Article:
Well I guess the fans following you on tour, that’s fan dedication for you.
Yeah it’s incredible – the lengths people go to. A bunch of people in France – all they do is collect flyers – if we’re playing a show over there they’ll flyer the whole place and we don’t ask for them to do it they just do it. They follow us around and it’s amazing when we play shows – like in Tokyo, they’ll spend hundreds of pounds on gifts and hand-make bowls and everything like our faces printed onto stuff. The effort people go to, we never take it for granted, we’ll always appreciate the effort and money they spend on us, it’s amazing to know that people care enough about our music.
You’ve got two albums out now, ‘all our kings are dead’ and ‘Bones’, was either one particularly fun or difficult to make?
Bones was a lot more enjoyable because we were a lot more prepared for it. With the first album ‘all our kings are dead’ we released our EP before, and we didn’t know what to expect, we just thought we’d write 4 songs, give it out to as many people as we could and try and get on some tours and see what happens. Obviously our dream was to make it, but at the time when we didn’t even have a song out we didn’t know what to expect. We started doing some great touring from just those 4 songs and we got so busy it suddenly clicked that we needed to write an album, we had 4 weeks to do it. It was all very rushed and we recorded it in East London. We’re really proud of it but it had a lot more of a stressful feel with a small recording studio and a long commute and long hours. We had borrow mics and our producer was getting death threats from people because he was keeping mics for longer than he was meant to and it was one of those… when we recorded Bones we got to go to Thailand for 5 weeks and record in this absolute paradise. It was probably the best time we’ve had as a band, recording in this amazing studio with maids, chefs, swimming pools – basically a hotel for us 5 idiots. It really helped – when you record an album, no matter how confident you are it’s still stressful. But when you’re somewhere like that if you’re stressed you can just go for a swim, all the distractions are gone.
I guess Thailand isn’t quite East London.
No that’s the thing – we somehow got it for nearly the same price, we were really lucky to get treated so well. Definitely recording Bones was a lot more of a personal experience. We got a little more time to write the album – still not enough, but that’s the thing with being in a band, you don’t have enough time for anything, whether it’s getting ready for tours or photo-shoots or video-shoots, you’re always kind of rushing.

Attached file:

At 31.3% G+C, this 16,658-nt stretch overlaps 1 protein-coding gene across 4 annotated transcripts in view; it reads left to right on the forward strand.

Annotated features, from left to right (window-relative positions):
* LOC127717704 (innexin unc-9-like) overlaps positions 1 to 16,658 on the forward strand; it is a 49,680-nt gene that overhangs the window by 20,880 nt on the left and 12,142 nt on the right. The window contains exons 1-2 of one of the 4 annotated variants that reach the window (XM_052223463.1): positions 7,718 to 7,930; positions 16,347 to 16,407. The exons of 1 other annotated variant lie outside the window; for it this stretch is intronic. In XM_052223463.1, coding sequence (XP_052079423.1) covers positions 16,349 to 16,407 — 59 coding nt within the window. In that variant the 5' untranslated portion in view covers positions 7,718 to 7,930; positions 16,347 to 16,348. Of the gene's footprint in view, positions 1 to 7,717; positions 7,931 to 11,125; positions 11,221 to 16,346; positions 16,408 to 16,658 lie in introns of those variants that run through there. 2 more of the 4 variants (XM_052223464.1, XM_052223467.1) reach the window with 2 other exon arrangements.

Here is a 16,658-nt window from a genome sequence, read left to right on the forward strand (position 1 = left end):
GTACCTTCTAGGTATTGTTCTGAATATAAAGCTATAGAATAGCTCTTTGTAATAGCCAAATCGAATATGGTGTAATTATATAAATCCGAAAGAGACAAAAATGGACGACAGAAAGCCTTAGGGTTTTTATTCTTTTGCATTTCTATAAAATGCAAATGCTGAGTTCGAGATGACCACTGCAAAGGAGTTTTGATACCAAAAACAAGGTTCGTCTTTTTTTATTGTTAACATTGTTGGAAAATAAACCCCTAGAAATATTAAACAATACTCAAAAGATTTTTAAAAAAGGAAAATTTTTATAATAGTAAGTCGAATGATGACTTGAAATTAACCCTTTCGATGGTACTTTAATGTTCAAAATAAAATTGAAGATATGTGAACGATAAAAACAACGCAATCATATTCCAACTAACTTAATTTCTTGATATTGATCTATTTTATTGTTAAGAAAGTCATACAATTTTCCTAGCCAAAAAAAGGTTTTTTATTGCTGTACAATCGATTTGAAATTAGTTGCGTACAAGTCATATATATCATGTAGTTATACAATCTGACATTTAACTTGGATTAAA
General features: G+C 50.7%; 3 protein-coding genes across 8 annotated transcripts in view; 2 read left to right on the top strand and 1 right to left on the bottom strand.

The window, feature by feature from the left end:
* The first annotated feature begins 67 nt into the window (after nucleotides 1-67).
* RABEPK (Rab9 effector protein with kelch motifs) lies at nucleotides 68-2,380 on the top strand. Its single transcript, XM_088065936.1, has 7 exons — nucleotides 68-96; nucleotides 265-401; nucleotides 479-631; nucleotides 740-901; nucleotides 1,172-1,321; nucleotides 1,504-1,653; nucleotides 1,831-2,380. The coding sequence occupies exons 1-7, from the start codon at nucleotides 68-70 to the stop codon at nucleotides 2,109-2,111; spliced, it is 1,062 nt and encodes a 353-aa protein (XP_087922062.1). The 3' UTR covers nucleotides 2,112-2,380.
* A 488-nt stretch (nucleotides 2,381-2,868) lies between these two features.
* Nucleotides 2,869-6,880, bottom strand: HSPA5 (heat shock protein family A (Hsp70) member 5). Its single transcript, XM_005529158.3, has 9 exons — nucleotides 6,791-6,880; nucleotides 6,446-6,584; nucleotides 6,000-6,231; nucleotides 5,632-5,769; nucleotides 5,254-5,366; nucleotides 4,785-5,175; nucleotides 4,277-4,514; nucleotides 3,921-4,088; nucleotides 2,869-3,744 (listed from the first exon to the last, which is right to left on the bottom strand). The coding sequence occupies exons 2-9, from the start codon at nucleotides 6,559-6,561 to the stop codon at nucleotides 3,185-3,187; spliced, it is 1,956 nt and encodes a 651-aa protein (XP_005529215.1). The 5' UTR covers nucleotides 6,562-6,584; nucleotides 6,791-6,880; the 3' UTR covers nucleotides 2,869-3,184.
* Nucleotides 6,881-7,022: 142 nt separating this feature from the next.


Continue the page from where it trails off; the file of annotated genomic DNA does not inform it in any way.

Well you’ve just come back from America, and you’re now doing a UK tour with Vans.
Yeah it’s our headline tour and Vans are kindly sponsoring it. I just can’t wait, because while everything we’ve done this year has been incredible, this tour is the one everyone’s been looking forward to. The venues are great, ticket sales are great, and the bands we’re playing with – We are the In Crowd, Your Demise and The Marmozets – are three great, amazing different types of support bands. We start the first show on Monday so we’re just trying to get prepared. We’ve got boxes and boxes of stuff arriving – I’ve got a new drum kit and everyone’s got new guitars and cabs and we’re really trying to make sure we put everything into this set and make it sound great as well as look good visually. So we’ve got a fairly stressful weekend for hopefully a good tour.
Well definitely, awesome – thanks for your time; I’m actually going to your Wolverhampton show next week.
Oh excellent, awesome.
So yeah, I’ll see you there. I’ve been listening to the album bones a lot, and it’s really great.
I’m glad, you’ll have to come say hello and maybe we’ll have a beer or something after the show.
IFLA LIS Student Paper Award 2012
IFLA LIS Student Paper Award 2012 announcement at the IFLA
Education & Training website
Its former office still has electricity, phone connection, and computer units although it was shut down more than a year ago. <?XML:NAMESPACE PREFIX = O />
The office, found on the second level of the main building of a learning institution with over 15, 000 students in its three campuses, was once occupied by the editorial staff of Today’s Carolinian (TC), the official student publication of the University of San Carlos (USC).
In July 2003, two months after the election of its new set of editors, the TC staff received a letter from then Vice President for Administration Rev. Fr. Vicente Uy.
Uy informed the paper that the school would stop collecting funds during the second semester unless the paper lets a representative from the administration sit in during their editorial board selection.
Uy cited a provision in the Republic Act 7079 or the Campus Journalism Act (CJA) of 1991 that said, “the selection of editor-in-chief and members of a tertiary student publication shall be…conducted and supervised by a committee composed of a representative from the administration, a faculty member, a mass media practitioner…”